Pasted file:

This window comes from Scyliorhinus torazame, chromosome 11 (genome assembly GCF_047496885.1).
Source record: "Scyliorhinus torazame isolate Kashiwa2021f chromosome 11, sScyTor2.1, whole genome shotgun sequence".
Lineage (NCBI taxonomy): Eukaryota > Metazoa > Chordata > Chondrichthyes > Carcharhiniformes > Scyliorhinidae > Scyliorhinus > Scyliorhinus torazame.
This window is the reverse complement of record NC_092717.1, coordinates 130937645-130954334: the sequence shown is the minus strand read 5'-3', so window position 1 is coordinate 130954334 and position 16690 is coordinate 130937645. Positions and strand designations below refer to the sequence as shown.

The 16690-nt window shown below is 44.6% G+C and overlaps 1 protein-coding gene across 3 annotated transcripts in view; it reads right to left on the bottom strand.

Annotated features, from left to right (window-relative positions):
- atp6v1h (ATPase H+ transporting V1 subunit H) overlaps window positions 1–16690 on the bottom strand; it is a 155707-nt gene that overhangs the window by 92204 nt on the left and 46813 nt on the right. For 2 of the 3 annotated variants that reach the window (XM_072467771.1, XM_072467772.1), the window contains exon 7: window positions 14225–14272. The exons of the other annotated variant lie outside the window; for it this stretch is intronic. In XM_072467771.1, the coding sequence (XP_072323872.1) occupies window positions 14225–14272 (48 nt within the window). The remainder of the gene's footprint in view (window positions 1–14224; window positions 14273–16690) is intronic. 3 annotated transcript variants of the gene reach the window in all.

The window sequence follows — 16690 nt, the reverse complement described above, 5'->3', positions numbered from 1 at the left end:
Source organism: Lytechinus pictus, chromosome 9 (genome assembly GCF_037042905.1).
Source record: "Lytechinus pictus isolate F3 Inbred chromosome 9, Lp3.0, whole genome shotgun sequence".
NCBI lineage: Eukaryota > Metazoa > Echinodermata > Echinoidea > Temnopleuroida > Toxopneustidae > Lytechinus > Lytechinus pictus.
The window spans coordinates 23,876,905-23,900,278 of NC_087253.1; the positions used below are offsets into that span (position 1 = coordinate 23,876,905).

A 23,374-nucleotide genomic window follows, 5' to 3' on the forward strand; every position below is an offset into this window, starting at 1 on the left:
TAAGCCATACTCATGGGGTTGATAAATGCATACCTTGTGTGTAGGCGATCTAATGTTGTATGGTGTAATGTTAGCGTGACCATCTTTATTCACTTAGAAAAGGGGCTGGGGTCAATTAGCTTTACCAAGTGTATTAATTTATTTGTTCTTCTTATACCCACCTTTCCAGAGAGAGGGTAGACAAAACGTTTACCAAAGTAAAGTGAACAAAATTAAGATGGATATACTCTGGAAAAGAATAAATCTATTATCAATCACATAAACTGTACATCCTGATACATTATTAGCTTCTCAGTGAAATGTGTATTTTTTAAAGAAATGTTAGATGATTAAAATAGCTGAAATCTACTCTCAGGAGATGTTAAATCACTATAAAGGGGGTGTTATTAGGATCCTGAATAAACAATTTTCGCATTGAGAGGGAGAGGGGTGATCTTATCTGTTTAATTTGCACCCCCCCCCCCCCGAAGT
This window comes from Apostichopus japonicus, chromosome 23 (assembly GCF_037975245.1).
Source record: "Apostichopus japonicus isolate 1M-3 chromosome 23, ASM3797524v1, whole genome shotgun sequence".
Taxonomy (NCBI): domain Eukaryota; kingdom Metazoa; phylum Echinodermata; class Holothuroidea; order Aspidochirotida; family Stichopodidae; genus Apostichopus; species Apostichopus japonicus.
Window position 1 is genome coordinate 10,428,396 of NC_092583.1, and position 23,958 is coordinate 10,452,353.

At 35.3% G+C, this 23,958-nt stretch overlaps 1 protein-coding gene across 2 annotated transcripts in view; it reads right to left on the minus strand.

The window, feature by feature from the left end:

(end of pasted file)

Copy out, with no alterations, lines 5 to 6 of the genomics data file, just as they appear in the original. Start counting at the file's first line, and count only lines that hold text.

The 16690-nt window shown below is 44.6% G+C and overlaps 1 protein-coding gene across 3 annotated transcripts in view; it reads right to left on the bottom strand.

Annotated features, from left to right (window-relative positions):